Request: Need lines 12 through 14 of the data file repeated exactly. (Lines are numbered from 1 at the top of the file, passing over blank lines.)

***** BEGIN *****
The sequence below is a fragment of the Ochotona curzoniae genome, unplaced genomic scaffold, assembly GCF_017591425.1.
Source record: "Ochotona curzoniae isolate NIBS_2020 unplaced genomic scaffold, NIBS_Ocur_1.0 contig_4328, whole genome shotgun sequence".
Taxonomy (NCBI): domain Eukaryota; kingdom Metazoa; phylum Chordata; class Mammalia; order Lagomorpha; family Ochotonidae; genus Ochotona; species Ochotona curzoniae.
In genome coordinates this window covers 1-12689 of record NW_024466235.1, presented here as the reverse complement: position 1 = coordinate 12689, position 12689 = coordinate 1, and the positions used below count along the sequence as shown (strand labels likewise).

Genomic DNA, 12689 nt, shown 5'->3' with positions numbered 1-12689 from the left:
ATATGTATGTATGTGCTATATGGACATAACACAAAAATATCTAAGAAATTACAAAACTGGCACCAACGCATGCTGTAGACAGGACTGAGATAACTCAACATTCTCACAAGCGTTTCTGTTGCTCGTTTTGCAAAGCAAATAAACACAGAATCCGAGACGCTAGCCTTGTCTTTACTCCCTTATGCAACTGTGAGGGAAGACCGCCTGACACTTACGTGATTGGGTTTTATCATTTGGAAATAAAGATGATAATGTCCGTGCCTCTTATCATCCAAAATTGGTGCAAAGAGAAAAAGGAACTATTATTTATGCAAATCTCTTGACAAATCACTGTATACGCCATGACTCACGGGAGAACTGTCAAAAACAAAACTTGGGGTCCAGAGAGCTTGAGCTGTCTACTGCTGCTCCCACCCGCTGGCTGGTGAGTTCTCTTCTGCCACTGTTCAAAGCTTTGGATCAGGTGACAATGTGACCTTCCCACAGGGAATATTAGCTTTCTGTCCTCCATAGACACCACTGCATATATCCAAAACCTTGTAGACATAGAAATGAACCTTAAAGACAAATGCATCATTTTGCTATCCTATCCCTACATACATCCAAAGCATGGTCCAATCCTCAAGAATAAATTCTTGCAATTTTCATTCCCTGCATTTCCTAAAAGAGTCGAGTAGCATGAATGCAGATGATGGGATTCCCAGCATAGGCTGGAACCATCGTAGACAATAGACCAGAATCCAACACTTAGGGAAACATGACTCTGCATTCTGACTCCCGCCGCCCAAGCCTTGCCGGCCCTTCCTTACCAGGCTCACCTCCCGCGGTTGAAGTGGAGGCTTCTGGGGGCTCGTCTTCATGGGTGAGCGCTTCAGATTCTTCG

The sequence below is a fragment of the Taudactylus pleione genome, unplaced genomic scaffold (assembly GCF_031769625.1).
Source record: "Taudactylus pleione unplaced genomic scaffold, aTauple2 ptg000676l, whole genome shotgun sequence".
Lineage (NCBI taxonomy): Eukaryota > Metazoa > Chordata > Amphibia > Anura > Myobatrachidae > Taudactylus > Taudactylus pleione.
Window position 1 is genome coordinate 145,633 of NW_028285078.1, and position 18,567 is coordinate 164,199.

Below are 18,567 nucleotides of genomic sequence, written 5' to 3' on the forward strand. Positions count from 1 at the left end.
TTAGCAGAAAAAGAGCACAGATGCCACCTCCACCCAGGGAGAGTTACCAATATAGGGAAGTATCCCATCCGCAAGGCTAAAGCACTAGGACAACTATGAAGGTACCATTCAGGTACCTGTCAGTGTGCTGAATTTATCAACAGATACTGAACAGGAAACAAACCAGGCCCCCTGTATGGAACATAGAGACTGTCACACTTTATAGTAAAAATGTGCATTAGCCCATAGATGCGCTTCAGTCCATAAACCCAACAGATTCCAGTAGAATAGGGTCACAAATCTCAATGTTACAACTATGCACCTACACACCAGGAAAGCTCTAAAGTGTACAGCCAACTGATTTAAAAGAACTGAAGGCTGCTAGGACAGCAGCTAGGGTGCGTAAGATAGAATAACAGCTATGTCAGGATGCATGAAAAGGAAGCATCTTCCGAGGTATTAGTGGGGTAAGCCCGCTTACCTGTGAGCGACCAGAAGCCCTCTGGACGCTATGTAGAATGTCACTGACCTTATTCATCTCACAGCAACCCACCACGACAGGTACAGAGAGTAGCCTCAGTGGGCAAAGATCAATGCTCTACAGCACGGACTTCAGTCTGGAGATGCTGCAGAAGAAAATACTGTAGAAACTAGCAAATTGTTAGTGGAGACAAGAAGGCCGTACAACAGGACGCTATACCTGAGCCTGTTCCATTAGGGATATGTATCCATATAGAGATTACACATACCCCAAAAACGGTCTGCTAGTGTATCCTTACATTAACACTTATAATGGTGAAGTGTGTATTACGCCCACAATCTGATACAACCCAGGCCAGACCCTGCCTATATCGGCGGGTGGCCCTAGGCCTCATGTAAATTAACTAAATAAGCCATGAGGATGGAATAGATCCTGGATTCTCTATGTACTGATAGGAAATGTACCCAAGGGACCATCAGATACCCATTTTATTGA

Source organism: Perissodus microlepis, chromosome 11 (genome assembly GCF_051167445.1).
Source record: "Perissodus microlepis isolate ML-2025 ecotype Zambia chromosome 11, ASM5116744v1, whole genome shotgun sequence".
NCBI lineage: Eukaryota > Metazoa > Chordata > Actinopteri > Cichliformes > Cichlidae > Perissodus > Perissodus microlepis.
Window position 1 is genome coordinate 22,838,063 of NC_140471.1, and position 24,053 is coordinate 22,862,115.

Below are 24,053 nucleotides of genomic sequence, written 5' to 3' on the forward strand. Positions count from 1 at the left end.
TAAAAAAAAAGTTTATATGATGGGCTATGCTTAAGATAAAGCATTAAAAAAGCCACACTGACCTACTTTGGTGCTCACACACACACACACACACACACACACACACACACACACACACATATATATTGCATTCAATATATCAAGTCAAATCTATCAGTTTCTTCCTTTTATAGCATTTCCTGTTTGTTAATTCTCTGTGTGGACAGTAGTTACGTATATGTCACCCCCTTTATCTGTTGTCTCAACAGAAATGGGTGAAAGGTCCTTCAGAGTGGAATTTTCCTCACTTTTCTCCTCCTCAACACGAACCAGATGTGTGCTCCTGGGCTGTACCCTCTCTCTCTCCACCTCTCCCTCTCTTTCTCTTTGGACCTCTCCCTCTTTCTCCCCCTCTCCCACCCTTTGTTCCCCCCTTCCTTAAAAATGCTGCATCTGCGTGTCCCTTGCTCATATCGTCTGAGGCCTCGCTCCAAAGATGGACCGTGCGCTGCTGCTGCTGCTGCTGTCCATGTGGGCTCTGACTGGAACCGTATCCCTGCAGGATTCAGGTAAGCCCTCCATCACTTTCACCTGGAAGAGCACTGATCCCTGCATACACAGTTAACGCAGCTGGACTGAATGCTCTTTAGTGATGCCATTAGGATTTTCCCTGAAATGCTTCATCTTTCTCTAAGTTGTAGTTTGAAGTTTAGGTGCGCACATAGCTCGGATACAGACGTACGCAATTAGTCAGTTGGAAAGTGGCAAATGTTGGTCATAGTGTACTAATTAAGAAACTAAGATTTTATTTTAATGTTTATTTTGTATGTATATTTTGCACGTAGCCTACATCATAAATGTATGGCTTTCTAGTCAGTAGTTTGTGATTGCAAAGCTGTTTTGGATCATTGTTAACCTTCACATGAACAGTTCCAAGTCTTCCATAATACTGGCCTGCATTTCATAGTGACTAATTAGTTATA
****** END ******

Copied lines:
TTAGCAGAAAAAGAGCACAGATGCCACCTCCACCCAGGGAGAGTTACCAATATAGGGAAGTATCCCATCCGCAAGGCTAAAGCACTAGGACAACTATGAAGGTACCATTCAGGTACCTGTCAGTGTGCTGAATTTATCAACAGATACTGAACAGGAAACAAACCAGGCCCCCTGTATGGAACATAGAGACTGTCACACTTTATAGTAAAAATGTGCATTAGCCCATAGATGCGCTTCAGTCCATAAACCCAACAGATTCCAGTAGAATAGGGTCACAAATCTCAATGTTACAACTATGCACCTACACACCAGGAAAGCTCTAAAGTGTACAGCCAACTGATTTAAAAGAACTGAAGGCTGCTAGGACAGCAGCTAGGGTGCGTAAGATAGAATAACAGCTATGTCAGGATGCATGAAAAGGAAGCATCTTCCGAGGTATTAGTGGGGTAAGCCCGCTTACCTGTGAGCGACCAGAAGCCCTCTGGACGCTATGTAGAATGTCACTGACCTTATTCATCTCACAGCAACCCACCACGACAGGTACAGAGAGTAGCCTCAGTGGGCAAAGATCAATGCTCTACAGCACGGACTTCAGTCTGGAGATGCTGCAGAAGAAAATACTGTAGAAACTAGCAAATTGTTAGTGGAGACAAGAAGGCCGTACAACAGGACGCTATACCTGAGCCTGTTCCATTAGGGATATGTATCCATATAGAGATTACACATACCCCAAAAACGGTCTGCTAGTGTATCCTTACATTAACACTTATAATGGTGAAGTGTGTATTACGCCCACAATCTGATACAACCCAGGCCAGACCCTGCCTATATCGGCGGGTGGCCCTAGGCCTCATGTAAATTAACTAAATAAGCCATGAGGATGGAATAGATCCTGGATTCTCTATGTACTGATAGGAAATGTACCCAAGGGACCATCAGATACCCATTTTATTGA

Source organism: Perissodus microlepis, chromosome 11 (genome assembly GCF_051167445.1).
Source record: "Perissodus microlepis isolate ML-2025 ecotype Zambia chromosome 11, ASM5116744v1, whole genome shotgun sequence".